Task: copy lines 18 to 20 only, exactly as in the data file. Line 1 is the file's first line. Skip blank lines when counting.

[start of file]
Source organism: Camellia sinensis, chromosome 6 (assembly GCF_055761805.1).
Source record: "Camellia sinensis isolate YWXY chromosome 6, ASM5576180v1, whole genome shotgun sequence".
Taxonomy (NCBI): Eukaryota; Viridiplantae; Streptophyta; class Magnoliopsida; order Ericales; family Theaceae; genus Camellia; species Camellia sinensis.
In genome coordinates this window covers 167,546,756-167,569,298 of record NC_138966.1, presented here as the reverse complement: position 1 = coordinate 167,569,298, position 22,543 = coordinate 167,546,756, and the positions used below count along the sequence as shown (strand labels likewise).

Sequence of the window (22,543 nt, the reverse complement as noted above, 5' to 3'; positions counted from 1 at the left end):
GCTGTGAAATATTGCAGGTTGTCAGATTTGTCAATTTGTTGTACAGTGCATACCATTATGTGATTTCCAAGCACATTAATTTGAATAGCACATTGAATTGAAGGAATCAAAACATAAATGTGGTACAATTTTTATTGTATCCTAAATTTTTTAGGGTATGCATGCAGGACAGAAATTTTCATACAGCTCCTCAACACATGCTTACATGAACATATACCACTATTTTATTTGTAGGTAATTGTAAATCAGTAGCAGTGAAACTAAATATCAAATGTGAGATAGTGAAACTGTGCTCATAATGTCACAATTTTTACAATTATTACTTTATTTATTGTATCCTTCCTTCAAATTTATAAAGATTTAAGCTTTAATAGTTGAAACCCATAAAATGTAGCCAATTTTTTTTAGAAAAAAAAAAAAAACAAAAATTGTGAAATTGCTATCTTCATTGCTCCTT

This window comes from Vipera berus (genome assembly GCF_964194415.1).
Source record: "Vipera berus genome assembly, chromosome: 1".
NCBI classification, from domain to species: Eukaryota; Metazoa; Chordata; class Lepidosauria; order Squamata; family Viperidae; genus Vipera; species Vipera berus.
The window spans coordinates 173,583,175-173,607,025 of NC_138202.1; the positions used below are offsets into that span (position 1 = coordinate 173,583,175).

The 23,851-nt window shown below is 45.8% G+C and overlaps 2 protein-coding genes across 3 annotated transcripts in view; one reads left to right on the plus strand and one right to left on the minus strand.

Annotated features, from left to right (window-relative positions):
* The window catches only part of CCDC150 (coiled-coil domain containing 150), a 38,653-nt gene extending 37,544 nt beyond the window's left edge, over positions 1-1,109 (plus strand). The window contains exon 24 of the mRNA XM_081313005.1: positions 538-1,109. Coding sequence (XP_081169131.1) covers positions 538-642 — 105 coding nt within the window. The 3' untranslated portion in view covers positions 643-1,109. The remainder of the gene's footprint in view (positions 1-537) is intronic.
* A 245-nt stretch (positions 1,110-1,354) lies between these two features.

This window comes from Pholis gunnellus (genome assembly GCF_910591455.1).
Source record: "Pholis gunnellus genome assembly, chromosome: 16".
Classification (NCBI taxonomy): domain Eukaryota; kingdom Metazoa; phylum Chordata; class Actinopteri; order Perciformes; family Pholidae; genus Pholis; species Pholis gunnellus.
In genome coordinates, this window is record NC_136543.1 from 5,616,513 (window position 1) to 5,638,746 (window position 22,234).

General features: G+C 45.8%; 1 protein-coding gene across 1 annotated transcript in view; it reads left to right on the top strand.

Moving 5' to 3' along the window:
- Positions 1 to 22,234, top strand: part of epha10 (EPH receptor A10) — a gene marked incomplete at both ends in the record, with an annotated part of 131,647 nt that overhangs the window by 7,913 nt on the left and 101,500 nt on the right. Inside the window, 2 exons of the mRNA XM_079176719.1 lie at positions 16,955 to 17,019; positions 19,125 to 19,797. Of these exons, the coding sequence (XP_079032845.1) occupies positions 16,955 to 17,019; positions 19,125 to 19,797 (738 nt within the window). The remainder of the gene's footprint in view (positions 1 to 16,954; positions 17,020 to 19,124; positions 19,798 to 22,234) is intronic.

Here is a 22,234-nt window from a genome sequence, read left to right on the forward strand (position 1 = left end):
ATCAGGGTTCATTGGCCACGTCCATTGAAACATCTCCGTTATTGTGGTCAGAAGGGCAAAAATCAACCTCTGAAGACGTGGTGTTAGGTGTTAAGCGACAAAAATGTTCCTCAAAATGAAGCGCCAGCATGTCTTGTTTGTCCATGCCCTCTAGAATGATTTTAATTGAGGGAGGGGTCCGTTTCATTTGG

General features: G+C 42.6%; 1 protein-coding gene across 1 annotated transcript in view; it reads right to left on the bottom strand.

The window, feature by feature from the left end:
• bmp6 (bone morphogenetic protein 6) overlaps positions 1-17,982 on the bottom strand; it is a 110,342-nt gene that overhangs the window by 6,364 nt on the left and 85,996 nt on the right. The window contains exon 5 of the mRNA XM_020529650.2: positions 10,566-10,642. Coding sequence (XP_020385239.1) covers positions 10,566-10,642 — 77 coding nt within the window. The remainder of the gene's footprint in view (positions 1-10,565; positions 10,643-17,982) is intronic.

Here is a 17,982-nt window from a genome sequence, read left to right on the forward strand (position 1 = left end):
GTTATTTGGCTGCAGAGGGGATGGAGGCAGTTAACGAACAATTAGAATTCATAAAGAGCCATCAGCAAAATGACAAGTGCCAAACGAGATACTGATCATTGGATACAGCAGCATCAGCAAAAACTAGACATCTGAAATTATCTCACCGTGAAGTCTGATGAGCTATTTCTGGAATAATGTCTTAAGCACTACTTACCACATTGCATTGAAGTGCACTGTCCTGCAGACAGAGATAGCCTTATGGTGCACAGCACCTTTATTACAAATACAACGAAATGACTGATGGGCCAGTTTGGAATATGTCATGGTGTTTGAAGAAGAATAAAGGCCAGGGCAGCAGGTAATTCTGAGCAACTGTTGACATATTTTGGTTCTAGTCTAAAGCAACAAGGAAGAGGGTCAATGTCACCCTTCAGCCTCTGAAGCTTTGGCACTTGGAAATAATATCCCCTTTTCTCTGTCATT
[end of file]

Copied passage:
In genome coordinates, this window is record NC_136543.1 from 5,616,513 (window position 1) to 5,638,746 (window position 22,234).

General features: G+C 45.8%; 1 protein-coding gene across 1 annotated transcript in view; it reads left to right on the top strand.

Moving 5' to 3' along the window: